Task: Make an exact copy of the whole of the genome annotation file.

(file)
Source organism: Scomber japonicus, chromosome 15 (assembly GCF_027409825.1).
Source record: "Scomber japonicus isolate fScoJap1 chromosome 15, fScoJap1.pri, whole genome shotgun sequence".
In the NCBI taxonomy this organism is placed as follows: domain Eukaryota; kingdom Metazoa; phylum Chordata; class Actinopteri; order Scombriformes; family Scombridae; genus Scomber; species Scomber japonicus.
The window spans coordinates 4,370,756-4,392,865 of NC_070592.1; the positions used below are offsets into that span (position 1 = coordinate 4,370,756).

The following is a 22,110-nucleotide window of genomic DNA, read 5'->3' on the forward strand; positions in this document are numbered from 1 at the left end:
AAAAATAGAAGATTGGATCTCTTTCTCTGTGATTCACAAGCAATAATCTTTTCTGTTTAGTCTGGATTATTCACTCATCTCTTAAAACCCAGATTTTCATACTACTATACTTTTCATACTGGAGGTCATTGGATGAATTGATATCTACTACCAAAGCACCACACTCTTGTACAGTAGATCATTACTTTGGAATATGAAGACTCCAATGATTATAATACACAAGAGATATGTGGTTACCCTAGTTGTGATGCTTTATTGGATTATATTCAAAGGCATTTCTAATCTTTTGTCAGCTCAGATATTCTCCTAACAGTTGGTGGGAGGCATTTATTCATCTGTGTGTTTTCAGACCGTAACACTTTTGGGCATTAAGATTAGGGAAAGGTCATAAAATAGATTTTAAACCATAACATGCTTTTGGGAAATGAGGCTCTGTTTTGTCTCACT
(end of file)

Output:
Source organism: Scomber japonicus, chromosome 15 (assembly GCF_027409825.1).
Source record: "Scomber japonicus isolate fScoJap1 chromosome 15, fScoJap1.pri, whole genome shotgun sequence".
In the NCBI taxonomy this organism is placed as follows: domain Eukaryota; kingdom Metazoa; phylum Chordata; class Actinopteri; order Scombriformes; family Scombridae; genus Scomber; species Scomber japonicus.
The window spans coordinates 4,370,756-4,392,865 of NC_070592.1; the positions used below are offsets into that span (position 1 = coordinate 4,370,756).

The following is a 22,110-nucleotide window of genomic DNA, read 5'->3' on the forward strand; positions in this document are numbered from 1 at the left end:
AAAAATAGAAGATTGGATCTCTTTCTCTGTGATTCACAAGCAATAATCTTTTCTGTTTAGTCTGGATTATTCACTCATCTCTTAAAACCCAGATTTTCATACTACTATACTTTTCATACTGGAGGTCATTGGATGAATTGATATCTACTACCAAAGCACCACACTCTTGTACAGTAGATCATTACTTTGGAATATGAAGACTCCAATGATTATAATACACAAGAGATATGTGGTTACCCTAGTTGTGATGCTTTATTGGATTATATTCAAAGGCATTTCTAATCTTTTGTCAGCTCAGATATTCTCCTAACAGTTGGTGGGAGGCATTTATTCATCTGTGTGTTTTCAGACCGTAACACTTTTGGGCATTAAGATTAGGGAAAGGTCATAAAATAGATTTTAAACCATAACATGCTTTTGGGAAATGAGGCTCTGTTTTGTCTCACT